Note also that for Kuyper, the Archimediean point is outside the cosmos. He seems to be using ‘cosmos’ in the same way that Dooyeweerd does–’cosmos’ is restricted to temporal creation, which Dooyeweerd also refers to as the ‘earthly.’ The ‘heavenly’ standpoint is outside the cosmos, but still part of creation.

What about Steen’s statement about “eternity consciousness?” A reference by Dooyeweerd that would support this can be found in his 1923 article “Roomsch-katholieke en Anti-revolutionaire Staatkunde.” Through the grace and redemption through Jesus Christ, our intuition and thought [schouwen en denken] is again directed to the Divine giving of meaning, and we again intuit [schouwen] the world “sub specie aeternitatis,” in the light of eternity [in het licht der eeuwigheid] (Verburg 61).

Nevertheless, we must emphasize that Dooyeweerd distinguishes the aevum from God’s eternity, although that distinction may have come only later, and seems to be related to Baader’s distinctions of eternal, supratemporal and temporal.

Verburg says that Dooyeweerd first uses the idea of Archimedean point in a 1928 article, “Beroepsmisdaad en strafvergelding in ‘t licht der wetsidee” in Antirevolutionaire Staatkunde (1928), p. 425 (Verburg 120).

In a 1932 article, Dooyeweerd says that the law-Idea is the Idea of the deeper unity of the law-spheres. We can compare the law-spheres only after we have discovered their supratemporal deeper unity in the Archimedean point of philosophy. We cannot seek the Archimedean point in logic, or what Dooyeweerd here calls ‘logos’ (“De Theorie van de Bronnen van het Stellig Recht in het licht der Wetsidee,” Handelingen van de Vereeniging voor Wijsbegeerte des Rechts, XIX (1932) from Mensch en Maatschappij, cited by Verburg).

In his Divergentierapport [Report of Divergences], Vollenhoven  said that Dooyeweerd’s emphasis on the supratemporal might lead people to connect his philosophy to the ideas of Jung. Although Dooyeweerd certainly does emphasize the supratemporal selfhood, and also writes about the unconscious, I believe that there are also significant differences from Jung’s psychology. This can be seen in Jung’s denial of the Archimedean point, an idea that is important for Dooyeweerd’s view of the self. Jung says,

There is no Archimedean point from which to judge, since the mind is indistinguishable from its manifestations. The mind is the object of psychology, and-fatally enough-also its subject. There is no getting away from this fact. – (Psychology and Religion, CW 11, para. 18).

However, Jung may only have been objecting to an Archimedean point outside of the psyche (See Psychology and Religion, 1938, para. 140, fn27). The psyche itself does act as an Archimedean point. In comparison with the temporal ego, the supratemporal psyche does provide an Archimedean point from which we can view our suffering This Archimedean point outside the ego is “the objective standpoint of the self, from which the ego can be seen as a phenomenon. Without the objectivization of the self the ego would remain caught in hopeless subjectivity and would only gyrate round itself.”(“Transformation Symbolism in the Mass,” CW 11, para. 427-428).

Perhaps in denying an Archimedean point outside of the psyche, Jung was reacting against Freud, who in 1908 had searched for an Archimedean point by which individuals could be understood against a universal pattern. See The Freud-Jung Letters: The Correspondence between Sigmund Freud and C. G. Jung (W. McGuire, Ed.: R. Mannheim & R. F. C. Hull, Trans.). Princeton: Princeton University Press, 1974.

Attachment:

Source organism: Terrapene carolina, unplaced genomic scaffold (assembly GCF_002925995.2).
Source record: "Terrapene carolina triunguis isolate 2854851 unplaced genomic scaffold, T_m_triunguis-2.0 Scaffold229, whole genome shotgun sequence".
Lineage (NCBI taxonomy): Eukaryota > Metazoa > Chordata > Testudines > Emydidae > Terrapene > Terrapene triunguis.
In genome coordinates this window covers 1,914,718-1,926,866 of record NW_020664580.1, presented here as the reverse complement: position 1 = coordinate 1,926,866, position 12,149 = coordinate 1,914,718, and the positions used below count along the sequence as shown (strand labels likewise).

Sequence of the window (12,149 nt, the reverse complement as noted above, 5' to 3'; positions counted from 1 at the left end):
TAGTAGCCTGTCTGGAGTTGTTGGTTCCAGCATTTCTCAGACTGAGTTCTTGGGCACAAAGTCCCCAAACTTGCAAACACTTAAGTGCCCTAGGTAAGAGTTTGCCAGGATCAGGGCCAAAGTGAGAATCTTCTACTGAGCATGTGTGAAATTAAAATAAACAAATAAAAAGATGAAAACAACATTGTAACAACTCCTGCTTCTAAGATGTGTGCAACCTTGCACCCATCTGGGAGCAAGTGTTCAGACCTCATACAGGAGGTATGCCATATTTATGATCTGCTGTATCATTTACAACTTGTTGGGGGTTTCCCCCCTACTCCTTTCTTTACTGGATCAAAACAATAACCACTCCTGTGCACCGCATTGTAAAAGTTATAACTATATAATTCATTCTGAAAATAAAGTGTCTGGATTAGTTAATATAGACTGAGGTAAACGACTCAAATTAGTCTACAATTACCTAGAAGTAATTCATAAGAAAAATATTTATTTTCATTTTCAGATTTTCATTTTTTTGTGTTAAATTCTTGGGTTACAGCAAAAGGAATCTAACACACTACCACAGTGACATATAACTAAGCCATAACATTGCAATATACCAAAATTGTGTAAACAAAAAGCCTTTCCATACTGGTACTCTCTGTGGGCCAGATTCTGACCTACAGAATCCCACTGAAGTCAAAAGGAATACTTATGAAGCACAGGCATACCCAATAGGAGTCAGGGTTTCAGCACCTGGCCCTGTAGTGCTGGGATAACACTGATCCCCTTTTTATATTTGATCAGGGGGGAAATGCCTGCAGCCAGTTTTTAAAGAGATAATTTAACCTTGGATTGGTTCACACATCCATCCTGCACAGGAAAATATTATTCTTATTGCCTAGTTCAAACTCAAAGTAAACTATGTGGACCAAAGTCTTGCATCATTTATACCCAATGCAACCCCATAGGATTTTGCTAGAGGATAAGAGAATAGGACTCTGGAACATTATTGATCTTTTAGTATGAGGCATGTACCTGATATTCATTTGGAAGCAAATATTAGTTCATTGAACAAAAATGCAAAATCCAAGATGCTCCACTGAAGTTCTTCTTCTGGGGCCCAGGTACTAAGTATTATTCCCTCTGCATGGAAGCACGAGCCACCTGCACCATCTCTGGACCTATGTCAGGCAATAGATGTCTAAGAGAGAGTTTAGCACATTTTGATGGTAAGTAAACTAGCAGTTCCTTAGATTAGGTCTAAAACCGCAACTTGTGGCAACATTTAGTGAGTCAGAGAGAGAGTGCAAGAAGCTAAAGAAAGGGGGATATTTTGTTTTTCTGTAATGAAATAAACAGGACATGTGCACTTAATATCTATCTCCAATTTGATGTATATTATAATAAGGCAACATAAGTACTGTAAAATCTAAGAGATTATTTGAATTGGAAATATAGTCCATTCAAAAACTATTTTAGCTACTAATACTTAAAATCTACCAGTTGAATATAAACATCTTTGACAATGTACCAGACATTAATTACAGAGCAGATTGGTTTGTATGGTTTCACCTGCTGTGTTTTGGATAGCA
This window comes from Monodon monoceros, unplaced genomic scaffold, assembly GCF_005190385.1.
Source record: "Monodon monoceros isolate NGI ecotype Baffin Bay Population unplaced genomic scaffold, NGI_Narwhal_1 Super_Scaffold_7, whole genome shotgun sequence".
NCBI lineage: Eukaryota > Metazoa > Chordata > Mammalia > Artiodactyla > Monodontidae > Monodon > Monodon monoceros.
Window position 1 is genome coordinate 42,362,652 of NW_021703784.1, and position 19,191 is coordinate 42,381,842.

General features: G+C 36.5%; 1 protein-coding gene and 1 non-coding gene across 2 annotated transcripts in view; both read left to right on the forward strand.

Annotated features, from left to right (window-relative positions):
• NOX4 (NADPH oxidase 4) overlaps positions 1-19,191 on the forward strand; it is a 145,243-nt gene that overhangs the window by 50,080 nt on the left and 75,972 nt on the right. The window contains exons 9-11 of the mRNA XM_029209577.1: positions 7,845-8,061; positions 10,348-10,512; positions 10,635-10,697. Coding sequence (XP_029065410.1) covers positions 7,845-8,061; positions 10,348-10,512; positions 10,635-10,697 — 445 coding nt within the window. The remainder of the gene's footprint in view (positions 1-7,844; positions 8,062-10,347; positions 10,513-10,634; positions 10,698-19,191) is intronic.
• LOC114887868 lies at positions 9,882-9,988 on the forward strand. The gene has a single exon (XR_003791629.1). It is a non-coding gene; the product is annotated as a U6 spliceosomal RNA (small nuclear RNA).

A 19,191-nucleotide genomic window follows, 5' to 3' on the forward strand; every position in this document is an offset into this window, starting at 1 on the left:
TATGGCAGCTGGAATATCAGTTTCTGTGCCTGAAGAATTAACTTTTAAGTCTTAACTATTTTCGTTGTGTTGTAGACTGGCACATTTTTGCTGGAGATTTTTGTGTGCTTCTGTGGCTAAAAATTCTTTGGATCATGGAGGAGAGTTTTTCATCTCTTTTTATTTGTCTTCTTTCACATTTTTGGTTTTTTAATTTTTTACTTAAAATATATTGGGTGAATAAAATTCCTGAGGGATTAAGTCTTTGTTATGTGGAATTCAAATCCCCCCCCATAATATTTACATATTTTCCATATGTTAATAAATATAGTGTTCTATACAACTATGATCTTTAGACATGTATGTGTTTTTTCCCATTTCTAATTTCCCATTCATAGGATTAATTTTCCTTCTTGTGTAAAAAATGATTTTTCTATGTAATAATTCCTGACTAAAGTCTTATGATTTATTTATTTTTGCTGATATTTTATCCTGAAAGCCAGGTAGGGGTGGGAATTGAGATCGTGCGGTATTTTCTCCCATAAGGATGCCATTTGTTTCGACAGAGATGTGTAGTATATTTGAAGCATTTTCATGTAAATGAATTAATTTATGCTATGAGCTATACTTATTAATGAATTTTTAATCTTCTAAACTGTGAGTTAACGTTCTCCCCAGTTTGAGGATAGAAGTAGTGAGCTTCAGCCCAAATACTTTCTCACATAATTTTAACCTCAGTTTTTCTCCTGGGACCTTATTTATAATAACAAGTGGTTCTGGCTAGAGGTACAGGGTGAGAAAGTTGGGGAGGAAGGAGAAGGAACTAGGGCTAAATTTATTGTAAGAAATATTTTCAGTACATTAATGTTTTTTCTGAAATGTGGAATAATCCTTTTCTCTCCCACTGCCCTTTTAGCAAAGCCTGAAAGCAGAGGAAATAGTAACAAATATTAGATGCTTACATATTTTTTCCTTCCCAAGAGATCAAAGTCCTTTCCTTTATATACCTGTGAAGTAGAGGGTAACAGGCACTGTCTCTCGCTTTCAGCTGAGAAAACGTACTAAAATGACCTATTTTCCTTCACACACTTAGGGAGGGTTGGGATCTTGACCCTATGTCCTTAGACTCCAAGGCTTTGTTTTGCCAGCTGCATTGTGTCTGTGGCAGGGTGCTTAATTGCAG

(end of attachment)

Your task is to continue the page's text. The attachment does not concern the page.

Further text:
Although both Jung and Dooyeweerd emphasize a supratemporal selfhood, they use the term in different ways. Jung’s approach involves a reciprocal approach between the selfhood and a temporal ego, whereas Dooyeweerd follows Franz von Baader in the idea of the supratemporal heart as our true selfhood, for which our body is the temporal instrument. Perhaps we can make some analogy between a temporal ego and the temporal act structure, which for Dooyeweerd is one of the four enkaptically interlaced individuality structures that together make up the body. Our transcendent selfhood should not be identified with any of these structures. It should be noted that Dooyeweerd denies that the selfhood can be an “object” that can be investigated by psychology or any other theoretical discipline; rather, the supratemporal selfhood is the ontical condition for any theoretical thought at all. Here, Dooyeweerd follows Baader’s critique of the autonomy of theoretical thought. Although he is sometimes ambiguous, Jung generally remains within the Kantian acceptance of such autonomy. In my 2005 series of lectures on Jung, I argue that Baader provides a clearer explanation of several ideas where Jung is ambiguous or incorrect (such as his interpretation of Boehme and Eckhart, particularly with respect to the issues of God and evil, and whether the dynamic movement within God is to be pantheistically identified with development of man’s consciousness). I believe that Dooyeweerd follows and expands upon Baader’s tradition of Christian theosophy, and that these ideas provide the basis for significant insights in psychology.

The idea of an Archimedean point is found in Franz von Baader. In a letter dated January 2, 1825, he writes how, in seeking such a point, Archimedes was smarter than most of those moralists who try to free us from the world without a foundation outside of or above the world (Werke 15, 428). And at he compares this idea of an Archimedean point to what Christ says, that only he who is from heaven can ascend to heaven (Werke 10, 262).